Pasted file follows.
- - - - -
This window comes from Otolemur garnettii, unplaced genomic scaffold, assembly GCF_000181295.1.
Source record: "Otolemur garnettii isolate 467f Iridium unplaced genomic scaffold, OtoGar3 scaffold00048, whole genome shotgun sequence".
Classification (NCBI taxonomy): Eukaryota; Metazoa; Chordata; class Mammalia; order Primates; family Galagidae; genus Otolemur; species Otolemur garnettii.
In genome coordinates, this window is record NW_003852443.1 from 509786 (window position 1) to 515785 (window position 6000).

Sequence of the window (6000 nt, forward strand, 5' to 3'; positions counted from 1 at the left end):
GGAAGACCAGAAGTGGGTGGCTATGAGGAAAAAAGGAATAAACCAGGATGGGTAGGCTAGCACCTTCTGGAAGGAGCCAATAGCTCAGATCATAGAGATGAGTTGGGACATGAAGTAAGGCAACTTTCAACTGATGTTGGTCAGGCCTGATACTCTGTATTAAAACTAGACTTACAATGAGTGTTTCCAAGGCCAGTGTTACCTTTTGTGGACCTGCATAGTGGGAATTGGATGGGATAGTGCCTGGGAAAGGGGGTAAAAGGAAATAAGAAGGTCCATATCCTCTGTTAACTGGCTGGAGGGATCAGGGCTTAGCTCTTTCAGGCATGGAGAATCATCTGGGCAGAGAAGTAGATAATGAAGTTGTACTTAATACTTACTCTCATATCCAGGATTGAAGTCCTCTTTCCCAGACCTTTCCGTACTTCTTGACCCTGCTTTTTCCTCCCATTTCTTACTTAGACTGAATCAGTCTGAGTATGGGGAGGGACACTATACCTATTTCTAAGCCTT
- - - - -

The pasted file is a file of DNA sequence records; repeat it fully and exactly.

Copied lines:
This window comes from Otolemur garnettii, unplaced genomic scaffold, assembly GCF_000181295.1.
Source record: "Otolemur garnettii isolate 467f Iridium unplaced genomic scaffold, OtoGar3 scaffold00048, whole genome shotgun sequence".
Classification (NCBI taxonomy): Eukaryota; Metazoa; Chordata; class Mammalia; order Primates; family Galagidae; genus Otolemur; species Otolemur garnettii.
In genome coordinates, this window is record NW_003852443.1 from 509786 (window position 1) to 515785 (window position 6000).

Sequence of the window (6000 nt, forward strand, 5' to 3'; positions counted from 1 at the left end):
GGAAGACCAGAAGTGGGTGGCTATGAGGAAAAAAGGAATAAACCAGGATGGGTAGGCTAGCACCTTCTGGAAGGAGCCAATAGCTCAGATCATAGAGATGAGTTGGGACATGAAGTAAGGCAACTTTCAACTGATGTTGGTCAGGCCTGATACTCTGTATTAAAACTAGACTTACAATGAGTGTTTCCAAGGCCAGTGTTACCTTTTGTGGACCTGCATAGTGGGAATTGGATGGGATAGTGCCTGGGAAAGGGGGTAAAAGGAAATAAGAAGGTCCATATCCTCTGTTAACTGGCTGGAGGGATCAGGGCTTAGCTCTTTCAGGCATGGAGAATCATCTGGGCAGAGAAGTAGATAATGAAGTTGTACTTAATACTTACTCTCATATCCAGGATTGAAGTCCTCTTTCCCAGACCTTTCCGTACTTCTTGACCCTGCTTTTTCCTCCCATTTCTTACTTAGACTGAATCAGTCTGAGTATGGGGAGGGACACTATACCTATTTCTAAGCCTT